In a session on the future of classifieds, McKinsey had some interesting original research to share. Despite the fact that most newspapers have seen their classified advertising revenue rebound over the past two years, McKinsey has determined that they have not only lost very significant market share in most classified ad categories, but they have suffered an extraordinary amount of "price destruction" at the same time. McKinsey estimates that Internet competitors like Craigslist have "destroyed" as much as 75% newspaper pricing in key categories such as employment and general merchandise. In other words, not only are newspapers losing business to the Internet, they are losing control of their rate cards too.
This second issue is the one that I think will be more troubling for newspapers over time. For the past two decades, most U.S. newspapers have not only faced very limited in-market competition for providing broad-reach advertising, but they have, almost without fault, controlled their rate cards unilaterally. They have raised prices as they have needed to, and with only limited concern for direct competitors.
Those days are over.
Google and its brethren are attacking their classified and display advertising franchises across a very broad front. In-market competition is back, and so are "two newspaper" town economics. But unfortunately for newspapers, these Internet companies are presenting a competitive profile that is much more threatening than just having another local newspaper to contend with. Google et al. have dramatically lower cost structures. They have larger and more attractive audiences. Their pricing models are more advertiser-friendly--selling qualified leads, not just space. And, they have nicer dispositions.
This dynamic, as it accelerates, will present a serious threat to the viability of a number of newspapers. Given the enormous cost structures attendant to newspaper publishing, from buying newsprint and operating printing presses to paying the salaries of editors and reporters, these companies can sustain price destruction for only so long. In the old days of two newspaper towns, once one got a significant upper hand in the rate card battle, it started pushing the other in a downward profit spiral that ended with either the shutting down of the weaker newspaper, or its consolidation into a government-sanctioned joint operating agreement with certain shared services. There have been few other outcomes. It didn't matter how popular the newspaper was with its readers. It was all about advertising.
That is what newspapers are facing today. The swarms of Internet competitors are creating the effect of a second newspaper when it comes to capturing local ad dollars.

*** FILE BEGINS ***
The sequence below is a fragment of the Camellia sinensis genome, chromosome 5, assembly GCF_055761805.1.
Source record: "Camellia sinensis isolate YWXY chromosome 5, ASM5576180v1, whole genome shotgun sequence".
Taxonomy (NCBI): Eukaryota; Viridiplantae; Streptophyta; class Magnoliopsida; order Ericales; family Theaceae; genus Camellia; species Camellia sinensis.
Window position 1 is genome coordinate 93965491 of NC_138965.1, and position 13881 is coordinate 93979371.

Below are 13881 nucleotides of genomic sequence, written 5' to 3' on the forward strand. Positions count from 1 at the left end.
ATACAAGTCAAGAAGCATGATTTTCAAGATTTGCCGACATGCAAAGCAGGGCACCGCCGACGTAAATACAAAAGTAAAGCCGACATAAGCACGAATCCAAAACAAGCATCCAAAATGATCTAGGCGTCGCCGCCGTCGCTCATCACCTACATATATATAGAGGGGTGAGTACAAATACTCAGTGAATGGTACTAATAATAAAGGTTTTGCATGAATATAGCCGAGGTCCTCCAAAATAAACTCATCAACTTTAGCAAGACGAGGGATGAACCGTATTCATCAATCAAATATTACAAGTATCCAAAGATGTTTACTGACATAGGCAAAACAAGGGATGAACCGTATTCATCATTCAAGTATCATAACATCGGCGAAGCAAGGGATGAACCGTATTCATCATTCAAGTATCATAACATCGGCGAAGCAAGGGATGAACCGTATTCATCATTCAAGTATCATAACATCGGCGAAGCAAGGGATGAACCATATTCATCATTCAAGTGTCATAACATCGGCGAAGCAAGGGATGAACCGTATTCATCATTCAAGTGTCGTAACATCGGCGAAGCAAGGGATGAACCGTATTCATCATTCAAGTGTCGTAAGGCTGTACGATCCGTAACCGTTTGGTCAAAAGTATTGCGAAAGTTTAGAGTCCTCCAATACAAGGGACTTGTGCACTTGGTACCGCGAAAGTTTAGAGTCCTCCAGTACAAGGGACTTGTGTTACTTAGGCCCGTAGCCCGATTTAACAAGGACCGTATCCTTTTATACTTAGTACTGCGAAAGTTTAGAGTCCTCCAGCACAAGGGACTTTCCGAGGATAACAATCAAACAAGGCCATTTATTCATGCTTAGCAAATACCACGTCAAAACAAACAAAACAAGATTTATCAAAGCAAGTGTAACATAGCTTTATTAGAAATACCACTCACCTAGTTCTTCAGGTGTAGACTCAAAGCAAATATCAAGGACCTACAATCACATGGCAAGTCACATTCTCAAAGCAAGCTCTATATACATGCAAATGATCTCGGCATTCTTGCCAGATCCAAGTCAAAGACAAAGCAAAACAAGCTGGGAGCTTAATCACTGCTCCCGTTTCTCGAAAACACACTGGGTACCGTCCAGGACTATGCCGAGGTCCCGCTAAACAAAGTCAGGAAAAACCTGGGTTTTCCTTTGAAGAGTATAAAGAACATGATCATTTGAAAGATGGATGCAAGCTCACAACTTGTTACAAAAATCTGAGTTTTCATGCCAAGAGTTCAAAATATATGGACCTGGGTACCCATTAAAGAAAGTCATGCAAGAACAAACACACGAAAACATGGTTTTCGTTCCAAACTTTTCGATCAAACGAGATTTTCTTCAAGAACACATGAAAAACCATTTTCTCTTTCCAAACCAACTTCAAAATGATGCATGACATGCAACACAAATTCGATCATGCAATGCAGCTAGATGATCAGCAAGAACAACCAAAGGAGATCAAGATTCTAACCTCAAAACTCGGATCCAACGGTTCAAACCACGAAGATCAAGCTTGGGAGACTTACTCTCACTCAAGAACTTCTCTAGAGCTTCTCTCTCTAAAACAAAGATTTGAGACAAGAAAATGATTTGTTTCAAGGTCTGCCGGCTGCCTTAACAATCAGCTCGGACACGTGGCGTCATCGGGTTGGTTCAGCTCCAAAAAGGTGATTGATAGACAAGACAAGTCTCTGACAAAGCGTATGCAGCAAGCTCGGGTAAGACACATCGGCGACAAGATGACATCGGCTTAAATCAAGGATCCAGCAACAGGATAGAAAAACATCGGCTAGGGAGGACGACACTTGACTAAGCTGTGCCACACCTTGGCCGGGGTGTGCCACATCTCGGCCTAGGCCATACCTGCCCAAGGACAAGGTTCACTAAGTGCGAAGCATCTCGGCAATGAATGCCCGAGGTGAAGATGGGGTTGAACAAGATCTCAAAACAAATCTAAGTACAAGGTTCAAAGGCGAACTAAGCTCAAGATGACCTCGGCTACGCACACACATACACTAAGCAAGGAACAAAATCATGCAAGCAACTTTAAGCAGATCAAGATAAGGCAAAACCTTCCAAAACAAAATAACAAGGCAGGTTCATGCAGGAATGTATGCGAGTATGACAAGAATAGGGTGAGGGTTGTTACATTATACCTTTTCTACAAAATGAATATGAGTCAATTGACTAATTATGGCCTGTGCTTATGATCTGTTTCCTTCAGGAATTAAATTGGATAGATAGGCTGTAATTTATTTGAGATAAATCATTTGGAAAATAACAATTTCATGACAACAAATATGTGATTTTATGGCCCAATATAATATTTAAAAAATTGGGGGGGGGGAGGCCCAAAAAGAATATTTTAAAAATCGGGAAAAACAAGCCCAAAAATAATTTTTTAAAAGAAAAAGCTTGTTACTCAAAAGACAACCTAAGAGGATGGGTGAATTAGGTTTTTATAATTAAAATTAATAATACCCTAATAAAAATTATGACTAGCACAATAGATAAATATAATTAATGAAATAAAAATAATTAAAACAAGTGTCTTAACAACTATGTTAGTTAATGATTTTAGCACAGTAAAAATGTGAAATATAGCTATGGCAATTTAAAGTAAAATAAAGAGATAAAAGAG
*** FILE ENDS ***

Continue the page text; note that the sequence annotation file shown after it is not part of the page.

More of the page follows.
What does this mean?
This means that local ad pricing will drop, and competitively driven pricing schemes, like performance-based pricing and auction-based sales, will take hold. Most likely, this means that newspapers' revenue from their current advertisers and ad products will drop... precipitously. This means trouble, because while revenue from existing operations will likely be cut, there is almost no way to make comparable cuts in cost structures. Too much of newspapers' cost structures are fixed.
Is this the end of newspapers? Does this mean that as low-cost Internet competitors take hold in local markets, newspapers will be inevitably pushed into a Death Spiral? No, but it does mean that newspapers can't just play defense if they want to survive. It will not be enough to just try to "defend the fortress" of their classified businesses. They will need to get aggressive. They will need to focus on growth strategies, both online and offline.
We are starting to see this. The New York Times Company bought About.com earlier this year. Scripps bought Shopzilla.com last week. Across the country, newspapers have been launching new print products, such as free tabloids and Hispanic editions, to find new readers and to serve new advertisers. Some are making the right moves. All will have to. The parallels to industries such as airlines are just too easy to make. Hopefully, it won't take the collapse of a major metro newspaper, akin to the collapse of Eastern Airlines or Pan Am, for everyone to wake up. I hope not--I like newspapers too much.
Dave Morgan founded TACODA in July 2001 and serves as its CEO. TACODA is the pioneer and leading provider of behavioral-targeted online advertising solutions for driving quality branding relationships. TACODA delivers advertisers the highest quality, targeted audiences from premium sites, powering successful online advertising campaigns. TACODA-enabled Web sites, which number over 2,000, reach over 70% of the U.S. internet audience monthly. Its roster of customers, mostly Fortune 1000 businesses, includes branded national, regional, and vertical sites, and 75% of the top twenty U.S. newspaper companies. Customers include New York Times Digital, Weather.com, iVillage, Gannett/USATODAY.com, The Tribune Company, Belo Interactive, BusinessWeek.com, About.com, Advance Publications' Advance Internet, and Forbes.com. Virtually every top 50 online marketer has run campaigns on TACODA-enabled sites such as leading travel, automotive, packaged goods, consumer/health products and consumer electronics companies.